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may violets spring

‘May Violets Spring’ Gives Ophelia Her Groove Back

In an alternate universe, Ophelia hatches the plot to spot Claudius’s guilt through a performance of “The Murder of Gonzago.” She and Hamlet are picnicking together, as lovers are wont to do, and when she proposing making slight changes to the text in order to highlight the king’s crime, Hamlet hesitates, saying, “But to violate a sacrosanct text with the mutterings of an amateur?” Ophelia responds, “Could you not?”

In this self-reflective moment, Ophelia is essentially standing in for this inaugural production of Dare Lab which re-writes Hamlet to give Ophelia’s voice greater central agency. James Parenti, who plays Hamlet (and who gave us a fantastic interview two weeks ago), adapted the canonical text, maintaining much of the original text but also writing some of his own where the women of Hamlet were otherwise silenced.

The fact that Ophelia feels so comfortable rewriting “Gonzago” is only just a hint of the type of new power Ophelia (a riveting Gwenevere Sisco) takes on in May Violets Spring. Her motives and desires are given their due. Here, she, Horatio, and Hamlet make up a trio of friends, and within the friendship she is a key player. She and Hamlet have plans of leaving Denmark and making a new life together, and his scheme to play crazy throws their plans into limbo. Ophelia speaks some of the play’s most memorable lines, (“what a piece of work is man,” parts of “to be or not to be”) and dialogue that belonged to other characters (like Hamlet’s confrontation with Rosencrantz and Guildenstern) are placed in new context as part of her own plight. Within her family dynamic, she is a pawn in the political games of her father Polonius (Michael Griffin), who tries to stay on the new king’s good side. Soon enough, she becomes a victim to Hamlet’s games as well and is forced to hatch her own plans to ensure her survival.

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An economic hour and forty-five minutes gives the company enough time to cover the basic plot points and expand the world of the original play. Horatio (Monique St. Cyr) is given more significance (and a gender change) and Gertrude (Sarah Eismann) is allowed to meddle in her husband’s affairs with a heavy hand. But these changes are far more than just a behind-the-scenes expose at what really happened in Hamlet. In fact, Violets takes great liberty with the original, cutting and changing parts that do not serve the purpose of giving Ophelia new agency. In this new Ophelia, we find a fully-realized woman, an actor who takes her scripted fate into her own hands. What better way to celebrate Shakespeare’s birthday weekend (because I’m sure Billy Shakes would have partied all week long)!

Catch May Violets Spring at Shetler Studios, playing through May 3rd. Tickets here!

 

LMezz Interviews: Actor/Playwright James Parenti

James Parenti’s exciting new play May Violets Spring, produced by Dare Lab, begins its run at Shetler Studios on April 16. Violets is a reworking of Hamlet as seen from the point of view of Ophelia. It combines pieces of the original Shakespearean text with other source texts and new material written by Parenti in order to give Ophelia voice a greater power in the narrative.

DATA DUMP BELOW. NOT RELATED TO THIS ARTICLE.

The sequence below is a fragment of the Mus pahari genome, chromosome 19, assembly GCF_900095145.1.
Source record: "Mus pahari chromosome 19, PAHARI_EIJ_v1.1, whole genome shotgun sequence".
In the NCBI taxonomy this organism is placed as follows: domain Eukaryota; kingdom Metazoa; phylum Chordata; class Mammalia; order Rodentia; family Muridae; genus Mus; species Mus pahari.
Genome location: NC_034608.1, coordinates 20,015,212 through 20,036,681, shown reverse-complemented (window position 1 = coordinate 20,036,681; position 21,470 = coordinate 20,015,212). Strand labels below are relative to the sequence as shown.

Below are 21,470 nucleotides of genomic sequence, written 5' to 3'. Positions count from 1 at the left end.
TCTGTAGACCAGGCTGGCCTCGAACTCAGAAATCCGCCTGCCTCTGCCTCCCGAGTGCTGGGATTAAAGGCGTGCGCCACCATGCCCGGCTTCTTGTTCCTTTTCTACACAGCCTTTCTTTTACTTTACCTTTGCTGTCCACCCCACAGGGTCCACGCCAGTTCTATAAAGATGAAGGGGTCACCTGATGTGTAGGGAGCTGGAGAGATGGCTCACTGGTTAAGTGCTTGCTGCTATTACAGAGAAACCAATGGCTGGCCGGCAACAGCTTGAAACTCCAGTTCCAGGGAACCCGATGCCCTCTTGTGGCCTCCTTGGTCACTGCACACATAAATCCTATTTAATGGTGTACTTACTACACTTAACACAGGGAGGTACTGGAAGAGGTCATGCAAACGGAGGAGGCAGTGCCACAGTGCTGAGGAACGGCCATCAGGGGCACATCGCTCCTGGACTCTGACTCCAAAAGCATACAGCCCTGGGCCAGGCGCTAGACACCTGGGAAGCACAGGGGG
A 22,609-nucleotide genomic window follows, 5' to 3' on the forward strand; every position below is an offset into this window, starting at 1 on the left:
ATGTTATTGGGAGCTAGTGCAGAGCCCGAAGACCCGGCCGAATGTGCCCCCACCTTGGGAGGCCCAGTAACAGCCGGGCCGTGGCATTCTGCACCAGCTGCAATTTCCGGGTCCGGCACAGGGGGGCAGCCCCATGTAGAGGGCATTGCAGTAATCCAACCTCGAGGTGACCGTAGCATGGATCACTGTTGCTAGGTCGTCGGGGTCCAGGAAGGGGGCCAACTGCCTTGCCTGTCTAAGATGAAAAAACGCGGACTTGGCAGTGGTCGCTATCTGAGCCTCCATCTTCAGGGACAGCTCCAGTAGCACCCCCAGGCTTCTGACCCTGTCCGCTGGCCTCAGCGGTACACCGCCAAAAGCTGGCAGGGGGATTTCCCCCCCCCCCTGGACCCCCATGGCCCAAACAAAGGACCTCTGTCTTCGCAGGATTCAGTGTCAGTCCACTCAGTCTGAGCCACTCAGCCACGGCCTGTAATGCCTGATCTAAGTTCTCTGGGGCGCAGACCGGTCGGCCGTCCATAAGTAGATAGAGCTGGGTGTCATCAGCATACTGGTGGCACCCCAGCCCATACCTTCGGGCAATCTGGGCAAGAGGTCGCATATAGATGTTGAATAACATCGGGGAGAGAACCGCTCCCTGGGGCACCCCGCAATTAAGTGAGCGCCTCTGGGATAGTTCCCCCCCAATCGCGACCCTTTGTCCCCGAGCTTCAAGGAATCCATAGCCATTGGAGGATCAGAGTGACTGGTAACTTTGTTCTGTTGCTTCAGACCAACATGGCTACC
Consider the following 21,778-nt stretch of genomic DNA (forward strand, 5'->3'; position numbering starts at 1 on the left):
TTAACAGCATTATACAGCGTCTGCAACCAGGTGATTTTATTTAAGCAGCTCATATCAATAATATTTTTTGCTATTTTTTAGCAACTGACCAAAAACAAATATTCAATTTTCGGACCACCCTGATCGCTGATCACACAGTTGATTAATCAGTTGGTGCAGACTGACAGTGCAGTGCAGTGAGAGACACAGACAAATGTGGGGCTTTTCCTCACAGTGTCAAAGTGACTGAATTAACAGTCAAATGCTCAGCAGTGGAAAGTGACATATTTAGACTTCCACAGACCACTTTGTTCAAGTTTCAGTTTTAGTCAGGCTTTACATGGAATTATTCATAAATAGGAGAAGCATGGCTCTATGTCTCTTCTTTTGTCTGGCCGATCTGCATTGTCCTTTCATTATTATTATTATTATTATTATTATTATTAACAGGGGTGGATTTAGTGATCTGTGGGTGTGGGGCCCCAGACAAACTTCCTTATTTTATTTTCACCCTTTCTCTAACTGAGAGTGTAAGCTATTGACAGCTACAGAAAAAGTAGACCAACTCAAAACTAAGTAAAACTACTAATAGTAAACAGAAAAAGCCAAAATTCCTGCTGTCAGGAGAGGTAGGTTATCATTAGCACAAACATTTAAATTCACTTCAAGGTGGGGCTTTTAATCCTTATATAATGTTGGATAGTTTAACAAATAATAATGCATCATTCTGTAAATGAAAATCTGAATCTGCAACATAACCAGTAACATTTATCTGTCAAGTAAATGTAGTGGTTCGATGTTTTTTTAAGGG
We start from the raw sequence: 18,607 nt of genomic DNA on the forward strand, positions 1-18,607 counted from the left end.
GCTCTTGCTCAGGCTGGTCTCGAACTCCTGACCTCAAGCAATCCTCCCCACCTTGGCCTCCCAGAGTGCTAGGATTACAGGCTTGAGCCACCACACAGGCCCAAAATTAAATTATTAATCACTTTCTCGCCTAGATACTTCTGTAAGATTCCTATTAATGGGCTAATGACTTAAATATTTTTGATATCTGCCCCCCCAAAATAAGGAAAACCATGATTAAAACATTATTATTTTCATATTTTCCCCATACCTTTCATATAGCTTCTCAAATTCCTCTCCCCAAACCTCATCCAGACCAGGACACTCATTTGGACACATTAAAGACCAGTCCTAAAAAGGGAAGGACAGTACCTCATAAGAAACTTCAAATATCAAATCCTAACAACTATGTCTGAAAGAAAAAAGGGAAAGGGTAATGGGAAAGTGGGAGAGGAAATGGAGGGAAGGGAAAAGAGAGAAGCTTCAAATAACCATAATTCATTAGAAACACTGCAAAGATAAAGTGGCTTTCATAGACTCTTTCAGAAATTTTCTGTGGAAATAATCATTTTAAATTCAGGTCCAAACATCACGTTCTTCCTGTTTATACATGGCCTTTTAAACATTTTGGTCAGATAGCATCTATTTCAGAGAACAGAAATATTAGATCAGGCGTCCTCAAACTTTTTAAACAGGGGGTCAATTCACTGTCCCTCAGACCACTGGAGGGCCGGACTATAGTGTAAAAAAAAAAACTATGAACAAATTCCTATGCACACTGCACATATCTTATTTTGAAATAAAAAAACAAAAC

I (Sara) find the process of adapting source material into new works, and I jumped at the chance to interview Parenti about his piece. We  talked about his journey from actor to playwright and mind-melded on what it’s like to adapt Shakespeare, how to give voice to characters, and how much we both love/hate James Franco.

James Parenti

 

LMezz: So tell us a little more about May Violets Spring?

James Parenti: It’s an adaptation of Hamlet  I didn’t set out to make an adaptation. I just set out to tweak the story a hair because I was in a position to [act] in a production of Hamlet. Obviously I said, yes! It’s an actor’s dream. But I’ve also always been keenly aware of people’s voices being under-represented in theater and in general so when I was going through it, just doing pre-work as an actor, I found that there are these two amazing female characters, Ophelia and Gertrude, who have these great scenes but were grossly under-represented. So I thought it would be really cool and tell a potentially slightly stronger story if, let’s say Ophelia is onstage during the soliloquies,  if instead of it being Hamlet talking to the audience, Hamlet is talking to his best friend or girlfriend. And then she could answer, like she can share this line, and it can be a conversation instead of a tirade. Then, when I brought that to my director at the time, she was like, ‘this is such a deep rabbit hole and there’s so much more to unpack there. That’s a new piece, it’s not just a new production. You can explore that.’ So, it started out with them sharing the soliloquies and then I started bringing in text from other plays, like Cymbeline and Twelfth Night.  And then I got to this point where Shakespeare kind of ended and I had to write my own text to fill in the gaps. I’ve always been interested in words but I had never considered myself a playwright. It was kind of something that happened of necessity. When the [original Shakespearean text] ended, I had to build something new and then that gained its own momentum and snowballed and I realized that Ophelia is actually the protagonist of this new story. So I had to cut out all the other stuff that we don’t need, so there’s a lot less Hamlet, there’s a lot less of the political intrigue and more of the domestic story. So it’s Hamlet from Ophelia’s point of view. For the most part, it follows the canon events unless you specifically see something otherwise happening. Continue reading “LMezz Interviews: Actor/Playwright James Parenti”

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